Data scientists can work in any industry or company that wants to incorporate data in their decision-making algorithms. While e-commerce and marketing seem like obvious choices, data scientists work in an array of fields, including:
- Human resources
- Risk management
- Public policy
- Social science
- Natural language processing
Though there aren’t data scientist specialities, to be successful in the role, you do need a deep understanding of “how the business works and what problems you’re solving,” says Saurabh as well as a thorough understanding of your industry.
“Data science requires an understanding of the business, how it works, and what problems you’re solving. They bring domain know-how and understanding the data together.” For example, building a data model uses math and coding skills. But the model you build for a financial services firm is not the same as a model you’d build for an e-commerce company.
How to Become a Data Scientist
Saurabh says that to become a data scientist, start with a strong foundation in math and coding. While you’ll build this foundation through education, you’ll also learn a lot of the necessary skills on the job. You’ll likely start as a data analyst, learning to query data sets and create data visualizations with the results. From there, you can move into coding predictive models that are used in data science.
Having a data science degree is not required. A degree in math or computer sciences is acceptable. You could also possess a degree in any field or even proceed without a degree if you can prove you have the necessary skills to be successful in the role.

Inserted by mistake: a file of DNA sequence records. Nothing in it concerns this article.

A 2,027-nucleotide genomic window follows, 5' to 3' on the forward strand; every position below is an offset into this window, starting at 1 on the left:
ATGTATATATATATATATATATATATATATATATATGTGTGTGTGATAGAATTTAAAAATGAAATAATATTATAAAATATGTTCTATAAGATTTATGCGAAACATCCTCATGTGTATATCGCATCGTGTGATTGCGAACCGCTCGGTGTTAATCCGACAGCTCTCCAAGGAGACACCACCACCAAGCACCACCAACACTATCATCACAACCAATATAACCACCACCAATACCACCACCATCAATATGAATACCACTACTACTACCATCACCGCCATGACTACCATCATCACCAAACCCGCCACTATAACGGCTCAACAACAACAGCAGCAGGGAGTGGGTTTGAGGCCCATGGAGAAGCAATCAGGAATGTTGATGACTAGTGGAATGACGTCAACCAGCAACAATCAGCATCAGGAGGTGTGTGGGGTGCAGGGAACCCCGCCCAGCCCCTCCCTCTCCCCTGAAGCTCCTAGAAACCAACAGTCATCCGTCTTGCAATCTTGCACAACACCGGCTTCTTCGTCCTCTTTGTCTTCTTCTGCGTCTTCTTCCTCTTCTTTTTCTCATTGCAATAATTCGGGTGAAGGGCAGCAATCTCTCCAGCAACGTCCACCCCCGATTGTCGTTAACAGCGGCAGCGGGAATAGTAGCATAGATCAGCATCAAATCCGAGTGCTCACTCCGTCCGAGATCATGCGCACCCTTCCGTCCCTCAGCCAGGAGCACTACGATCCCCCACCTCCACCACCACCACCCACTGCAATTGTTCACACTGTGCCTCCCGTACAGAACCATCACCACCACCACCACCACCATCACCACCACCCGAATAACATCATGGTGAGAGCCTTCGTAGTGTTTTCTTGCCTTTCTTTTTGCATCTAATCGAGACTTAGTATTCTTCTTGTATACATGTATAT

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Saurabh notes that one way to demonstrate your ability is to complete independent data science projects. As an example, you can form a question or hypothesis, then analyze publicly available data (like U.S. census data) to answer your question. It’s a great way to prove you’ve got what it takes to be a data scientist outside of an internship or a traditional education.
What Skills Does a Data Scientist Need?
In addition to the hard skills of math, science, and programming, you’ll also need soft skills like communication, listening, and curiosity. As Saurabh points out, there is often a human element to data science, so soft skills are critical to success.
For example, a data scientist doesn’t just crunch numbers to arrive at possible solutions. They also talk to other people in the business to understand the problems they face or the goals the company is trying to achieve. Without this information, a data scientist can’t properly create the predictive models.
Saurabh says that demonstrating you’re committed to learning and possessing a growth mindset are essential skills. Without those, you likely won’t be able to keep up with the changes in the field or create new models based on new data.
Curious what it’s like to work as a data scientist? Sign up for the BCG Data Science & Advanced Analytics Virtual Experience Program and see what it’s like to use real data to predict an outcome and make recommendations.